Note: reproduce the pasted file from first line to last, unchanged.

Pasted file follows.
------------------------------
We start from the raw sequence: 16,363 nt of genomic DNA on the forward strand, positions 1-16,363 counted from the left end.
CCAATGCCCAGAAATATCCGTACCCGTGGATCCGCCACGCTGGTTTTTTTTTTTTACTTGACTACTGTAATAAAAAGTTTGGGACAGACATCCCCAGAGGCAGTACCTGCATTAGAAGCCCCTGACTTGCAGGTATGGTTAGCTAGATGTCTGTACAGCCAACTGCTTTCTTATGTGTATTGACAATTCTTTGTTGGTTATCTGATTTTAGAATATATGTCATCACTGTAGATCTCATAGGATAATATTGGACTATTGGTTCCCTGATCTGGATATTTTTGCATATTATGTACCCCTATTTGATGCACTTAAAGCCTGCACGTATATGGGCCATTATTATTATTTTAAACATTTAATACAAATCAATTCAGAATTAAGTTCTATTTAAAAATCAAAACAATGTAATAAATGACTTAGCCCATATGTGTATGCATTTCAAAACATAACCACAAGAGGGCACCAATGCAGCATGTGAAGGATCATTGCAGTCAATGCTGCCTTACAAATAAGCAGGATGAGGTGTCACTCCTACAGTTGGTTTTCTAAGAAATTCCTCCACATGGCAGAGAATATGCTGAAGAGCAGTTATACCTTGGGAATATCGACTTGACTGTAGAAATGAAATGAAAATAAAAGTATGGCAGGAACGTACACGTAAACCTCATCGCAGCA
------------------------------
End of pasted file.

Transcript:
We start from the raw sequence: 16,363 nt of genomic DNA on the forward strand, positions 1-16,363 counted from the left end.
CCAATGCCCAGAAATATCCGTACCCGTGGATCCGCCACGCTGGTTTTTTTTTTTTACTTGACTACTGTAATAAAAAGTTTGGGACAGACATCCCCAGAGGCAGTACCTGCATTAGAAGCCCCTGACTTGCAGGTATGGTTAGCTAGATGTCTGTACAGCCAACTGCTTTCTTATGTGTATTGACAATTCTTTGTTGGTTATCTGATTTTAGAATATATGTCATCACTGTAGATCTCATAGGATAATATTGGACTATTGGTTCCCTGATCTGGATATTTTTGCATATTATGTACCCCTATTTGATGCACTTAAAGCCTGCACGTATATGGGCCATTATTATTATTTTAAACATTTAATACAAATCAATTCAGAATTAAGTTCTATTTAAAAATCAAAACAATGTAATAAATGACTTAGCCCATATGTGTATGCATTTCAAAACATAACCACAAGAGGGCACCAATGCAGCATGTGAAGGATCATTGCAGTCAATGCTGCCTTACAAATAAGCAGGATGAGGTGTCACTCCTACAGTTGGTTTTCTAAGAAATTCCTCCACATGGCAGAGAATATGCTGAAGAGCAGTTATACCTTGGGAATATCGACTTGACTGTAGAAATGAAATGAAAATAAAAGTATGGCAGGAACGTACACGTAAACCTCATCGCAGCA